When I watch a horror movie from the 80’s, I inevitably have the thought of “how the hell did this movie get made?” Don’t get me wrong, there are some genuinely amazing horror films that came out of the 80’s that are stone cold classics.  John Carpenter’s The Thing is one of my all time favorite films, and it’s hard to go wrong with the Friday the 13th and Nightmare on Elm Street franchises, but for every one of those classics, there’s at least five Boogeyman II’s (sorry Boogeyman II fans, but you know it’s bad). Whether the movie was good or bad though, the Hollywood strategy was pretty tried and true: make it cheap, and turn a profit.  That philosophy led to a flood of low budget horror films, many of which would be forgotten, or worse, end up at the bottom of a $5 DVD bin at Wal-Mart.

 

In 1989, the film studio that brought us Silent Night Deadly Night must have had a panic because they realized that the 1990’s were only one year away and there hadn’t been enough Phantom of the Opera adaptations made into horror films.  Sure, Robert Englund’s weird mashup was set to be released the same year, but was his set in a mall (if you haven’t seen it, it definitely was not set in a mall)? Armed with 3 million dollars and a relatively unknown cast, director Richard Friedman set out to create his vision of a 1980’s capitalistic-mall extravaganza Phantom of the Opera.

The film opens with a pep talk to investors at the new mall that is set for a grand opening soon.  Melody and Suzie have both found new jobs at the mall, and everything is the picture perfect ode to capitalism, except that there is a shadowy figure lurking in the mall, but so far no one is dead so all is well.  Enjoying their time in the mall Melody and Suzie stop by the frozen yogurt stand where Buzz (Pauly Shore) tries his very best to hit on Suzie, and to throw in a little bit of exposition into the story.  Buzz knows that Melody lost her boyfriend in a horrific house fire and she hasn’t been the same since. 

A young reporter has also come to the mall to investigate a strange fire that happened before the mall was built, but he quickly develops a big crush on Melody in the process. Since we are about 15 minutes into the film and nothing has really happened yet, I guess the director decided that it was time for someone to die.  That someone turns out to be a poor security guard who was just investigating a noise in the duct work.  He meets his end by having his face shoved into a fan.  That sounds cool and all, but don’t get excited because you don’t actually get to see it.  Just an offscreen kill followed by a poorly lit shot of some rudimentary special effects makeup work.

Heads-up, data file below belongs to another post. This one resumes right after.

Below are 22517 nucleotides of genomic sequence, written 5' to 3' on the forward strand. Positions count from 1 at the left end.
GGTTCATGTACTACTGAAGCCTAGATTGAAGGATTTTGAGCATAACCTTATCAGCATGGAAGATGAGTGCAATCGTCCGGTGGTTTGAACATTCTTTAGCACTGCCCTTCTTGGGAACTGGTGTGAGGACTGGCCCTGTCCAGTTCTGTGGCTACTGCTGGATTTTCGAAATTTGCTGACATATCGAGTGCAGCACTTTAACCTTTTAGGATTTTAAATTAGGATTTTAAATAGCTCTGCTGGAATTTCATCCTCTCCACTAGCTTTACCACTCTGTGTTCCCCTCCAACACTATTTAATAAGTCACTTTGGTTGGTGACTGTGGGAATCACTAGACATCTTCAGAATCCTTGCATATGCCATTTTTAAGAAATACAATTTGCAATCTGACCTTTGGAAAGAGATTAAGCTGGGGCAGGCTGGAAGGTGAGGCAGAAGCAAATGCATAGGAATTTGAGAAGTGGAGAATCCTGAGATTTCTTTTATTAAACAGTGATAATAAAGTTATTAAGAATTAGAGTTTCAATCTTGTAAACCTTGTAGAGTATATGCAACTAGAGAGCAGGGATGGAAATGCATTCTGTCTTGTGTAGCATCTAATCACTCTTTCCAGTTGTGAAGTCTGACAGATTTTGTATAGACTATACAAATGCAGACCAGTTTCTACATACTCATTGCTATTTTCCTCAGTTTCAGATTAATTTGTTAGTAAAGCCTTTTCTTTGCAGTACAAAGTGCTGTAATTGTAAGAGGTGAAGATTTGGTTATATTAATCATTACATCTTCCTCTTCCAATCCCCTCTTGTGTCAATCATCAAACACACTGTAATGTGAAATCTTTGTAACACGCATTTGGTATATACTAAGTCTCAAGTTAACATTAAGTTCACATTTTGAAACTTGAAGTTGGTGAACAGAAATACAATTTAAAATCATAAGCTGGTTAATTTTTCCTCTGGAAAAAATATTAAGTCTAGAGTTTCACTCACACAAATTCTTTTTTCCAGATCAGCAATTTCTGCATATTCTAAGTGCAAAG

Phantom Mall still

Phantom of the Mall suffers from a lot of problems, one of which is really just being pretty uneventful, but its biggest problem is the underutilization of the best characters in the film. To hit the 80’s slasher nudity quota, a security guard who is working in the camera room is watching a feed from the women’s dressing room at one of the stores in the mall,  and the guy is being as sleazy as he can be in the process, but he whole time, his supervisor is watching him in disapproval. His supervisor is none other than Ken Foree, one of the stars of George Romero’s Dawn of the Dead. I was pretty excited about this because Foree is an awesome actor and I had no idea that he was even in this movie.  Ok, I can make it through this now.  I was wrong, as Foree is mostly just used as a background character and has no real substance in the film.

Sleazy Security Guard #1 (he is actually credited as just “security guard” but I like my title better) is sent off to investigate another strange sound in the duct system and we finally meet the Phantom of the Mall. The Phantom is a guy who seems to be living under the mall with access to the video security feeds and to make sure that he fits the description of the “Phantom”, he wears the broken half of a mannequin face over part of his burned face.  I’m really not sure if the film was trying to conceal the fact that this is Eric, Melody’s boyfriend who died in the fire, but based on the title of the film it is pretty obvious. I know, 80’s slasher films aren’t supposed to be intellectually challenging or anything, but the introduction of the character was just awkward. In a confrontation with a Sleazy Security Guard #1, Phantom Eric ends up squishing the guy with a forklift into an electrical panel that fries the guy and pops his eyes out.  This sounds really cool, but it was just poorly executed as the makeup effects are just so low budget that they pulled me completely out of the movie.  Most of the low budget slashers of the 80’s knew that their audience was there for the blood and boobs so they made sure to spend their money where it counted, and focused on fun makeup effects. 

Sadly, the first real onscreen kill of the film sets the tone for the rest of the kills in the movie.  As the film and story progress we find out that Eric and his parents owned a house on the land where mall owners wanted to build.  With their unwillingness to sell their home and their land, mall owner Harv Posner (Jonathan Goldsmith), has their house burned with them in it.  Eric and Melody were in the house along with Eric’s parents when the fire started, and Eric was only barely able to save Melody before the fire consumed him and the house. The mystery of the fire was never solved, hence the young handsome reporter, and the mall is set to open one year later. The movie intersperses some very weird sex scenes of Melody and Eric that end up with Eric being consumed in fire.  I say they are weird, because they really go on for far too long, and once you know they are a dream, there really isn’t a need to continue to have them in the film.  Their true purpose in the film is to highlight the PTSD that Melody lives with from the trauma of the fire and losing her boyfriend, but I felt like there were so many other ways to establish that.  Plus, I don’t think this film had the intention to highlight mental health awareness.